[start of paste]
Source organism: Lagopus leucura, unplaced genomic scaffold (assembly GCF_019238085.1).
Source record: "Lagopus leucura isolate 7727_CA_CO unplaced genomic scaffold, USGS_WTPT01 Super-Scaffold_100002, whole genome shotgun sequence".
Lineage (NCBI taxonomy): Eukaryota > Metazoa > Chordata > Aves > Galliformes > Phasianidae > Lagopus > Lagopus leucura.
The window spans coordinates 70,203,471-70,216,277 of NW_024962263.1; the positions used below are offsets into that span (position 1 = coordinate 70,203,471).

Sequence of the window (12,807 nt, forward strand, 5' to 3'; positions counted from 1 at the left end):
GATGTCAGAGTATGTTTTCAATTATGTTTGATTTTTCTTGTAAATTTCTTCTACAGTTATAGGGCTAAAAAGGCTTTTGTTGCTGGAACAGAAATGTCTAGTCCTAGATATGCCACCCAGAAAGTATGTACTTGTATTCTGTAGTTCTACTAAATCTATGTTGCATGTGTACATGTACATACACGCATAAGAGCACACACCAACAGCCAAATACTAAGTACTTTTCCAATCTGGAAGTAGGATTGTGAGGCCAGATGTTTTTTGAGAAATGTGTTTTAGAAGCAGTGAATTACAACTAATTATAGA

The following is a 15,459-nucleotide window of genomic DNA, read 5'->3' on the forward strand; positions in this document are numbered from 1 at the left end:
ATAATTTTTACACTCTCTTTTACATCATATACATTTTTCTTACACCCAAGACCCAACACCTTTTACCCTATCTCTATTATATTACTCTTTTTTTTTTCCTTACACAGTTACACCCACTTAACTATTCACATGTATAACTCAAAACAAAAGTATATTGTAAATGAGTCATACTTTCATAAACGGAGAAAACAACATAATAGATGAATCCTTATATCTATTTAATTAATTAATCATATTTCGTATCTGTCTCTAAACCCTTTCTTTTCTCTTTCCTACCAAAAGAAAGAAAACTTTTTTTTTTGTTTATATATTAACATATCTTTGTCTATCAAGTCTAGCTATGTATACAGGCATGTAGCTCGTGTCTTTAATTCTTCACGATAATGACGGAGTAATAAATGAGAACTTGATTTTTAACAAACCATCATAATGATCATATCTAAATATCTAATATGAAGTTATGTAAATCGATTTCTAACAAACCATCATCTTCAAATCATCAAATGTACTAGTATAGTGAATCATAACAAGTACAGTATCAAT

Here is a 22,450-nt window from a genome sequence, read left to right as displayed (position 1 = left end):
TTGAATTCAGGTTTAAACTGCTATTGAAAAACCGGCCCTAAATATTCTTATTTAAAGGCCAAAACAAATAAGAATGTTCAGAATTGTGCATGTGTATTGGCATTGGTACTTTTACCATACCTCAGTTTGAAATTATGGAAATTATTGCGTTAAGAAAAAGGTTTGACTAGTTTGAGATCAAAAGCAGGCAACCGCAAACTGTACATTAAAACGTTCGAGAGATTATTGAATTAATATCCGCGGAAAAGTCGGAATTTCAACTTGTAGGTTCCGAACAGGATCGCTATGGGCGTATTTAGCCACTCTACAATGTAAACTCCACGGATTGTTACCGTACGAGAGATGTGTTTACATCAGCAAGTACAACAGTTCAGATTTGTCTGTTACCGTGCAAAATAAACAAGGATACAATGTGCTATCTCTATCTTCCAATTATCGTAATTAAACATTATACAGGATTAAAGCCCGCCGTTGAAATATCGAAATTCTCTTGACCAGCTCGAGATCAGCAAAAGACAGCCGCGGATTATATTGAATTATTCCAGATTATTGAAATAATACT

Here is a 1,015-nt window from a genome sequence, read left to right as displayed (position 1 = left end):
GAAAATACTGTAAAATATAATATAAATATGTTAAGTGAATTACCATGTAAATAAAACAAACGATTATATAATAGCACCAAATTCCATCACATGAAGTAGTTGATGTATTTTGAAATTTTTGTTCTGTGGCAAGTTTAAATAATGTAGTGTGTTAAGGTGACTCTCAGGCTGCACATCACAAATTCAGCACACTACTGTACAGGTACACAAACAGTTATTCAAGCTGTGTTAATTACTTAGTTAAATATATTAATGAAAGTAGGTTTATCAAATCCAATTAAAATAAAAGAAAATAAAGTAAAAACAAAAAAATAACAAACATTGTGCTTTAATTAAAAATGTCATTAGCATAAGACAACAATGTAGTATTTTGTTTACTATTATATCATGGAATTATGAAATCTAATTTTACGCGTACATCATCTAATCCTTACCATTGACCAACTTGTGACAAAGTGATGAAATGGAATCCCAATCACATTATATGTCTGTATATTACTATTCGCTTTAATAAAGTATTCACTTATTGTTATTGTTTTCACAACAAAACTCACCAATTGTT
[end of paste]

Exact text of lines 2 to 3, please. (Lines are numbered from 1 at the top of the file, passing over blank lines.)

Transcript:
Source record: "Lagopus leucura isolate 7727_CA_CO unplaced genomic scaffold, USGS_WTPT01 Super-Scaffold_100002, whole genome shotgun sequence".
Lineage (NCBI taxonomy): Eukaryota > Metazoa > Chordata > Aves > Galliformes > Phasianidae > Lagopus > Lagopus leucura.